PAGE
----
back to article Flash is fallible. But you'd rather have an AFA than spinning rust

We tend to think of flash as a solid-state disk – like spinning rust, only more expensive, consuming less power, and much, much faster. And yes, it is true that you can use it like that, but there is a lot more that flash can offer if you start to take into consideration what makes flash different in the first place. Simply …

  1. Anonymous Coward
    Anonymous Coward

    Oh the pain of it

    Had to use a system with all the VM's on rotating rust storage the other day. Normally mine are on SSD and I don't notice that they are virtualised.

    Everything took an age as compared to my system.

    Yes using SSD's can most certainly speed up development. Isn't that sort of bleedingly obvious? Isn't the Pope a Catholic?

    1. Anonymous Coward
      Anonymous Coward

      Re: Oh the pain of it

      Given a choice between giving up SSDs or giving up the last 15 years of CPU upgrades, I'd choose the latter. SSDs have had a much bigger impact on both PCs and server performance than all the CPU improvements since the 1 GHz single core days.

      1. Pascal Monett Silver badge

        Re: giving up

        Why give up one for the other ? With today's prices, I took both.

        An Intel i7 quand core is currently 350€, and for that price you can get a nice Intel 300GB SSD to boot your system on.

        Add a 3TB spinning rust SATA disk to store you work data and you're good to go.

        1. Anonymous Coward
          Anonymous Coward

          Re: giving up

          I said GIVEN A CHOICE. I have a Q9400 in my PC that is now 6+ years old and see no performance related reason to upgrade it, it is still more than fast enough.

  2. Anonymous Coward
    Anonymous Coward

    Ya'd think

    (The one caveat here is if your application must operate within a regulatory framework that requires data to be stored uncompressed, in the belief that compressed data is no longer verifiably original.)

    Use two very reputable hash functions on the pre-uncompressed to validate the post-uncompressed from the drive. Then again, I've never had to work with such a regime, so what do I know? [I can see it in the context of forensic evidence, especially for trial if proof of authenticity is required which gets into whose experts are telling the truth about pre-/post- and whose obfuscating, especially at the costs of expert testimony.]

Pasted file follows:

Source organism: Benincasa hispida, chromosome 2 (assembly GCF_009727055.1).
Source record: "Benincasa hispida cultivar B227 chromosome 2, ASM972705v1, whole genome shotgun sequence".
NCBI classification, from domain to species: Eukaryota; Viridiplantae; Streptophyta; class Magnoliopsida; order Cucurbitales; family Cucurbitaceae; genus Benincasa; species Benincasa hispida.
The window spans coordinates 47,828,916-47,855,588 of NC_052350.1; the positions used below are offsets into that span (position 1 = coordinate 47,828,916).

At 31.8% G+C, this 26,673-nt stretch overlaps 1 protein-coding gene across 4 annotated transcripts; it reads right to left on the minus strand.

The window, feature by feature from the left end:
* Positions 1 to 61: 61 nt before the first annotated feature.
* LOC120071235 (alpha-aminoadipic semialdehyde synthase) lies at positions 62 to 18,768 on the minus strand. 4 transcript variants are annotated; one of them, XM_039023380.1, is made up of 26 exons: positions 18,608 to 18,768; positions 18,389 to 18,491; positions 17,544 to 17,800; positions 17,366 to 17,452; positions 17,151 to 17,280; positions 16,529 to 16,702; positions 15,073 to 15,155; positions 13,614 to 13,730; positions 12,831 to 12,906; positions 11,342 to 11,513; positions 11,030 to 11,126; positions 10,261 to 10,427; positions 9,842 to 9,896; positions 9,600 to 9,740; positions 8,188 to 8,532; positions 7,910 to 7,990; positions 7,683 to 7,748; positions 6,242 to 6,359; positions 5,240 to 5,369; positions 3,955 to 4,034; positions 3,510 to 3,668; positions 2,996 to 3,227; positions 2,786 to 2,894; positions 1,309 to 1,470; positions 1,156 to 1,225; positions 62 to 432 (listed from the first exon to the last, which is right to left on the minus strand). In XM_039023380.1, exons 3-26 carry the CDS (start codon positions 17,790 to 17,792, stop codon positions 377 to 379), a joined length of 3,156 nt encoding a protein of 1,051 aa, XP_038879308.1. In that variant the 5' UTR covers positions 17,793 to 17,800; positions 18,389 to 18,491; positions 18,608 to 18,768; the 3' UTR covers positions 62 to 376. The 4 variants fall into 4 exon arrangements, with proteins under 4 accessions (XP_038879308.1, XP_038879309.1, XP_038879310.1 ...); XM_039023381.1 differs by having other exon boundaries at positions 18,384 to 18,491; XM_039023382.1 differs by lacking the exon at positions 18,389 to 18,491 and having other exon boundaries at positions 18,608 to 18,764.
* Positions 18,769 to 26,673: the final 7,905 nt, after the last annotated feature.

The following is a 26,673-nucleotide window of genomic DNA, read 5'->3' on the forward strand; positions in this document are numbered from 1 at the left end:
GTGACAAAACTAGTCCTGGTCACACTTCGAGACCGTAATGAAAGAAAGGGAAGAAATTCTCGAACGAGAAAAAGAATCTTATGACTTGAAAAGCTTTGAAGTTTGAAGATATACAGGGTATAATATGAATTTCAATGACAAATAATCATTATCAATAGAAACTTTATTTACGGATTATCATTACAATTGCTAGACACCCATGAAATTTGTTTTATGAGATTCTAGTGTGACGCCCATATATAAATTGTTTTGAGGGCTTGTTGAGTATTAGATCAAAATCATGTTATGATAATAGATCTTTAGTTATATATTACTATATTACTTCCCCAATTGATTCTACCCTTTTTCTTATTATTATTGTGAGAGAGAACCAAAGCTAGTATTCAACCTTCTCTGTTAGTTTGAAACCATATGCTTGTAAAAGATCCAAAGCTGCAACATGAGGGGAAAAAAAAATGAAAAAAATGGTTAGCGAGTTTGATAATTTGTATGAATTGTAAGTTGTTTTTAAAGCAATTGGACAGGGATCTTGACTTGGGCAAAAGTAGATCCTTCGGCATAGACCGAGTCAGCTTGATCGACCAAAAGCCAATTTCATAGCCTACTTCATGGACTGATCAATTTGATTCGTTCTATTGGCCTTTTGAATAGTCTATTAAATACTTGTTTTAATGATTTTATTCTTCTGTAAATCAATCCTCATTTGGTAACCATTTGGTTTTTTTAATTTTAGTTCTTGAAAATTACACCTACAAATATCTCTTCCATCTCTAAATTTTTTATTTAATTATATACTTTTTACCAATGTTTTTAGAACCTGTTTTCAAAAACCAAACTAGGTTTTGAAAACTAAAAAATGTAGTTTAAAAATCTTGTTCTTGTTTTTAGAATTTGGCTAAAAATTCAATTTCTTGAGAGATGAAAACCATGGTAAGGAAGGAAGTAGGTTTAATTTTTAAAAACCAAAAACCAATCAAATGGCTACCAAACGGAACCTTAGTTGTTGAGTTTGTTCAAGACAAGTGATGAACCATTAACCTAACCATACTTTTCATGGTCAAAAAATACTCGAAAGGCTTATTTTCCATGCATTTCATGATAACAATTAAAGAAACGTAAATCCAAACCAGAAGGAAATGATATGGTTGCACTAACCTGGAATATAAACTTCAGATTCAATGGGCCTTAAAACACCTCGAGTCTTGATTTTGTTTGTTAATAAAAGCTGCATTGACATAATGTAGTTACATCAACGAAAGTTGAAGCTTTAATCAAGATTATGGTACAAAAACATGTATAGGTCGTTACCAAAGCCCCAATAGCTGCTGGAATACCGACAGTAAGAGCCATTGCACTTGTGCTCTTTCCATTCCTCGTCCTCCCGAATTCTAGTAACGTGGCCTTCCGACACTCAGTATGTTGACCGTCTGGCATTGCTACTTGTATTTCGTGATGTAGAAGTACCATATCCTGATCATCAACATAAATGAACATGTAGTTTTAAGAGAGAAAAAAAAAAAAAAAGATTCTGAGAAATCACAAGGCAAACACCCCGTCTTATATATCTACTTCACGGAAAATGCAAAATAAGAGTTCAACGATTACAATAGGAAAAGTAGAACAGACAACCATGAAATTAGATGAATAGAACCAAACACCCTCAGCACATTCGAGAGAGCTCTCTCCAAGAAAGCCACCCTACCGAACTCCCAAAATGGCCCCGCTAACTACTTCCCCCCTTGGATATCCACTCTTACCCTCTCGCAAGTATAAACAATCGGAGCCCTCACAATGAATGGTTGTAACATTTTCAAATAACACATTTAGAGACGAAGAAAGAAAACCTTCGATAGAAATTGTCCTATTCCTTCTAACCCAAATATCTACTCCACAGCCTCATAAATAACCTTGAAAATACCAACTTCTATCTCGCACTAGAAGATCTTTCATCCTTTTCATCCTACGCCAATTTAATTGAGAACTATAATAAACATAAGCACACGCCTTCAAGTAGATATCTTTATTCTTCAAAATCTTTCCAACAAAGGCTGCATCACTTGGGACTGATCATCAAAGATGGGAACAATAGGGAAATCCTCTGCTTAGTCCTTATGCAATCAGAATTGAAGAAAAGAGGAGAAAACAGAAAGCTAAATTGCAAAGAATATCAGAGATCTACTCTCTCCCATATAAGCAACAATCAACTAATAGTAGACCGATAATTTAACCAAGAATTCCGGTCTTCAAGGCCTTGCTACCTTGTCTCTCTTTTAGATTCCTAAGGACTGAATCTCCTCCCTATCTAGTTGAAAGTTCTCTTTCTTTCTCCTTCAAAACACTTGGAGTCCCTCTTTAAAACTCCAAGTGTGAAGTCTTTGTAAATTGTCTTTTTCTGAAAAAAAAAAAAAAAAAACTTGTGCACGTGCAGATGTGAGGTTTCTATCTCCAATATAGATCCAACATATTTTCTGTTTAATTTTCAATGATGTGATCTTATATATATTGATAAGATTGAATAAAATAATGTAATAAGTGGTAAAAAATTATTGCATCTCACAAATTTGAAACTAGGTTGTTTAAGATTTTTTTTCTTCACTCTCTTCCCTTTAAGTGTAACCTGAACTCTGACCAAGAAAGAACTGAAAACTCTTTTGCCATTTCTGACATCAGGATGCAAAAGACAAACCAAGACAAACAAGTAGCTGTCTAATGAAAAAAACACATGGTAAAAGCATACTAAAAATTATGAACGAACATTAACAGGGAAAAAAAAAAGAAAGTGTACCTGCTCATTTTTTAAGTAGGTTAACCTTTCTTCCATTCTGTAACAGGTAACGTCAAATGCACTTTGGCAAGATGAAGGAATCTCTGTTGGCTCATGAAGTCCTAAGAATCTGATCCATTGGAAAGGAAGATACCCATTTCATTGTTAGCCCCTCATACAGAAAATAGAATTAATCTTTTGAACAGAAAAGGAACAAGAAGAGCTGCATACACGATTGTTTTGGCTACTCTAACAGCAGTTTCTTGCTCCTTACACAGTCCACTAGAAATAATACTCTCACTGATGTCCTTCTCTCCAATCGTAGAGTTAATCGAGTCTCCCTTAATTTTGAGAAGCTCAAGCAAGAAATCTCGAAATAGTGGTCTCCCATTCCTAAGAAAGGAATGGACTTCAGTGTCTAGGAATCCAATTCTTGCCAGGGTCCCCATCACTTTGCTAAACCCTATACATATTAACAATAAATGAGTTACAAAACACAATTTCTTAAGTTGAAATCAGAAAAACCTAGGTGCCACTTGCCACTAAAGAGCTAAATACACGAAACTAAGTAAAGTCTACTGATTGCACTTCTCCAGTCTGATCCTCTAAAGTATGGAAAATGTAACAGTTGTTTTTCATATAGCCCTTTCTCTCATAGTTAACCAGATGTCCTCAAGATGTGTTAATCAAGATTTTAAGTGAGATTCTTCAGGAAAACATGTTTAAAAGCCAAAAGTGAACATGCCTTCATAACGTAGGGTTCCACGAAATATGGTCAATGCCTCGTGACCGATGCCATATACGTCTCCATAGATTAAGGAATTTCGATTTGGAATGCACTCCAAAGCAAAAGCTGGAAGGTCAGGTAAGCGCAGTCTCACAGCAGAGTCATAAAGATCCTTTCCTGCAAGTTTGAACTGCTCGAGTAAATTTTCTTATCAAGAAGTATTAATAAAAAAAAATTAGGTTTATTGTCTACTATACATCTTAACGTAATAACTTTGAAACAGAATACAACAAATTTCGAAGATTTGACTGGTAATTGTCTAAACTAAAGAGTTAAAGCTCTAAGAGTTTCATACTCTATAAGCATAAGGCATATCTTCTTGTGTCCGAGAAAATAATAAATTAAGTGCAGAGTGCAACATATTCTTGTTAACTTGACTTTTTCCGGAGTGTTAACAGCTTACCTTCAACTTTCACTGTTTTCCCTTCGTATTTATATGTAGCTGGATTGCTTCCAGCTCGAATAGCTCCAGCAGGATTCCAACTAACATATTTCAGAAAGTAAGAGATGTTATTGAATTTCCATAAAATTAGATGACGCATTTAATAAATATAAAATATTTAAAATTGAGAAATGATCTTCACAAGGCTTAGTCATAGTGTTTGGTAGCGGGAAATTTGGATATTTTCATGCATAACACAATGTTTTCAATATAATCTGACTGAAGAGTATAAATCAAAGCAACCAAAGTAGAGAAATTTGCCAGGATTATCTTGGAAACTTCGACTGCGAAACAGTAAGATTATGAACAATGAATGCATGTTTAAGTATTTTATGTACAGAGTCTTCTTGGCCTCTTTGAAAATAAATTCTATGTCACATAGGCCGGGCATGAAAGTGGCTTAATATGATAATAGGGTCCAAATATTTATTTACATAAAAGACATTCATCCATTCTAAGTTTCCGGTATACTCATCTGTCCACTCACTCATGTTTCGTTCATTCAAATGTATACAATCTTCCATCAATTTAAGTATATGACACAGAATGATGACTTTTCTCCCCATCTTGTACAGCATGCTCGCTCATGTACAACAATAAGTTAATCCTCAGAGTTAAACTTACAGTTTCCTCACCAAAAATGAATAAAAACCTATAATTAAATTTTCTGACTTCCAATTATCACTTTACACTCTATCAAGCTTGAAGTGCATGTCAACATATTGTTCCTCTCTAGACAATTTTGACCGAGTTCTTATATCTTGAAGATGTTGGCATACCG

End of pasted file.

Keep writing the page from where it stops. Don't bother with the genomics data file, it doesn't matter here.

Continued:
3. Jim O'Reilly

    It will soon be over!

    With 3D NAND hitting the market and bringing flash and SSD pricing down fast, we can expect capacity parity early next year and price parity by the end of 2016...and that's parity with bulk SSD. In fact, SanDisk projects having 16 TB SSD next year

    There are already SSD cheaper than "enterprise" HDD at perhaps 60 percent of the price!

    As the spinning drive makers say: "Winter is coming!"


      Re: It will soon be over!

      SSD that can even displace my current spinning rust (regardless of cost)?

      I will believe it when I actually see it.

      Zero seek times are nice and everything but there's still reliability and failure modes to consider. Will it fail gracefully and allow me time to order a replacement or will it just suddenly kick me in the balls. SSD brands haven't been around long enough to really establish a track record either way here.

      I will use whatever makes sense and gets the job done. I don't have this apparent desperate need to see one or the other fail like a notable chunk of the peanut gallery here does.

    2. Naselus

      Re: It will soon be over!

      Flash stills cost around 50 times as much to make per TB than spinning rust. The SSDs that are presently cheaper than enterprise HDDs are not enterprise grade; their lifetime is measured in terabytes rather than petabytes. That's is fine for consumer-grade, but will fry out in 6 months in my file servers. And since data projections keep increasing just as fast as storage increases, I wouldn't expect price parity ever, really; Flash will be replaced before it gets cheaper than HDD.

  4. CJ_in_AZ


    One other thing that SSDs take better than "spinning rust": Vibrations. Whether it's California sliding off into the Pacific, or on-board an aircraft, the typical Flash won't even notice a shock that will cause an iron oxide disk to CATO with a head crash.

  5. jabuzz

    No iron in a spinning disk

    Put simply there has been no iron based materials in a spinning disk for some considerable period of time now. The platters are either Aluminium or glass and the coatings are none ferrous.

  6. Anonymous Coward
    Anonymous Coward

    Best of both worlds

    Dont the Hybrid player have this right.

    Use fast stuff to accelerate and cheap stuff to store, like Nimble. No trade off required.

    Disclaimer: not a Nimble employee but a fan of their kit, which shall be purchased when my pile of poo filer support is up.

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